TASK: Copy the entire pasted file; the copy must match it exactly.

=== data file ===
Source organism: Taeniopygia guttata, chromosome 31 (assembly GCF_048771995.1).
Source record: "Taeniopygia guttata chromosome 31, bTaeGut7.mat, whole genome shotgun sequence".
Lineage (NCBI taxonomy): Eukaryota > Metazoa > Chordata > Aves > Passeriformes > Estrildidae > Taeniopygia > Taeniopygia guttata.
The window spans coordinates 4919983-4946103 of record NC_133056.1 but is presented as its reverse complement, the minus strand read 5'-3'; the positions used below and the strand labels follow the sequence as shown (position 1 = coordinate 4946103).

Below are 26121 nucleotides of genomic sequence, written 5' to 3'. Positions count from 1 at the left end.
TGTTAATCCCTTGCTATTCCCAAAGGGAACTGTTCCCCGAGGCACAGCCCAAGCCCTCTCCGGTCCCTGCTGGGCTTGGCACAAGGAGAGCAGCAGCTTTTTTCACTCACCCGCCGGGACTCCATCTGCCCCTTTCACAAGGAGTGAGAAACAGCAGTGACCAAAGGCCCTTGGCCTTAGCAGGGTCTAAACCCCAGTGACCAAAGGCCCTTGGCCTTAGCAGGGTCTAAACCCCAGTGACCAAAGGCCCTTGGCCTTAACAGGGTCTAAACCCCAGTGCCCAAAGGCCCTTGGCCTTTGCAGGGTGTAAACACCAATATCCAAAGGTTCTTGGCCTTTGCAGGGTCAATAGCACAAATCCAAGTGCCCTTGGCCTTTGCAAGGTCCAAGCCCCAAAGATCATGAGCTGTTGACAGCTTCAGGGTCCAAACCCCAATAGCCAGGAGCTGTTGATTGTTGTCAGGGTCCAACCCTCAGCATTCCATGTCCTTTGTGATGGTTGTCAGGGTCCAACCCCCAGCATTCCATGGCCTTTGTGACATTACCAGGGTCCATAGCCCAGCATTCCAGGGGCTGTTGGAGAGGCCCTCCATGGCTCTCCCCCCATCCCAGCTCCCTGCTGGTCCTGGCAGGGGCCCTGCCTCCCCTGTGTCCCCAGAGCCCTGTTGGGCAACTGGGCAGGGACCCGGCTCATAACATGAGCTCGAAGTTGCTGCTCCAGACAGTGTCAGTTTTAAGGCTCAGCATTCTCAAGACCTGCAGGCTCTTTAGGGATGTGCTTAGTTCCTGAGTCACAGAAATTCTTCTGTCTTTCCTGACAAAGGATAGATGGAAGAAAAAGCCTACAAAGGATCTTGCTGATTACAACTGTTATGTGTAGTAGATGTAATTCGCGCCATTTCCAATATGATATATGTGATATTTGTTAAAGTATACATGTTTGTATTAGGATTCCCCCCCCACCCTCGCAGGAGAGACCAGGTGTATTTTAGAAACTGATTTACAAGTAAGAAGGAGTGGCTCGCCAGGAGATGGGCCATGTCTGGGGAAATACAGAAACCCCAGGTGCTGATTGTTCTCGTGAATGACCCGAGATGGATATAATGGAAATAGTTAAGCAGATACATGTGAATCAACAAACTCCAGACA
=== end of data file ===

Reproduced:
Source organism: Taeniopygia guttata, chromosome 31 (assembly GCF_048771995.1).
Source record: "Taeniopygia guttata chromosome 31, bTaeGut7.mat, whole genome shotgun sequence".
Lineage (NCBI taxonomy): Eukaryota > Metazoa > Chordata > Aves > Passeriformes > Estrildidae > Taeniopygia > Taeniopygia guttata.
The window spans coordinates 4919983-4946103 of record NC_133056.1 but is presented as its reverse complement, the minus strand read 5'-3'; the positions used below and the strand labels follow the sequence as shown (position 1 = coordinate 4946103).

Below are 26121 nucleotides of genomic sequence, written 5' to 3'. Positions count from 1 at the left end.
TGTTAATCCCTTGCTATTCCCAAAGGGAACTGTTCCCCGAGGCACAGCCCAAGCCCTCTCCGGTCCCTGCTGGGCTTGGCACAAGGAGAGCAGCAGCTTTTTTCACTCACCCGCCGGGACTCCATCTGCCCCTTTCACAAGGAGTGAGAAACAGCAGTGACCAAAGGCCCTTGGCCTTAGCAGGGTCTAAACCCCAGTGACCAAAGGCCCTTGGCCTTAGCAGGGTCTAAACCCCAGTGACCAAAGGCCCTTGGCCTTAACAGGGTCTAAACCCCAGTGCCCAAAGGCCCTTGGCCTTTGCAGGGTGTAAACACCAATATCCAAAGGTTCTTGGCCTTTGCAGGGTCAATAGCACAAATCCAAGTGCCCTTGGCCTTTGCAAGGTCCAAGCCCCAAAGATCATGAGCTGTTGACAGCTTCAGGGTCCAAACCCCAATAGCCAGGAGCTGTTGATTGTTGTCAGGGTCCAACCCTCAGCATTCCATGTCCTTTGTGATGGTTGTCAGGGTCCAACCCCCAGCATTCCATGGCCTTTGTGACATTACCAGGGTCCATAGCCCAGCATTCCAGGGGCTGTTGGAGAGGCCCTCCATGGCTCTCCCCCCATCCCAGCTCCCTGCTGGTCCTGGCAGGGGCCCTGCCTCCCCTGTGTCCCCAGAGCCCTGTTGGGCAACTGGGCAGGGACCCGGCTCATAACATGAGCTCGAAGTTGCTGCTCCAGACAGTGTCAGTTTTAAGGCTCAGCATTCTCAAGACCTGCAGGCTCTTTAGGGATGTGCTTAGTTCCTGAGTCACAGAAATTCTTCTGTCTTTCCTGACAAAGGATAGATGGAAGAAAAAGCCTACAAAGGATCTTGCTGATTACAACTGTTATGTGTAGTAGATGTAATTCGCGCCATTTCCAATATGATATATGTGATATTTGTTAAAGTATACATGTTTGTATTAGGATTCCCCCCCCACCCTCGCAGGAGAGACCAGGTGTATTTTAGAAACTGATTTACAAGTAAGAAGGAGTGGCTCGCCAGGAGATGGGCCATGTCTGGGGAAATACAGAAACCCCAGGTGCTGATTGTTCTCGTGAATGACCCGAGATGGATATAATGGAAATAGTTAAGCAGATACATGTGAATCAACAAACTCCAGACA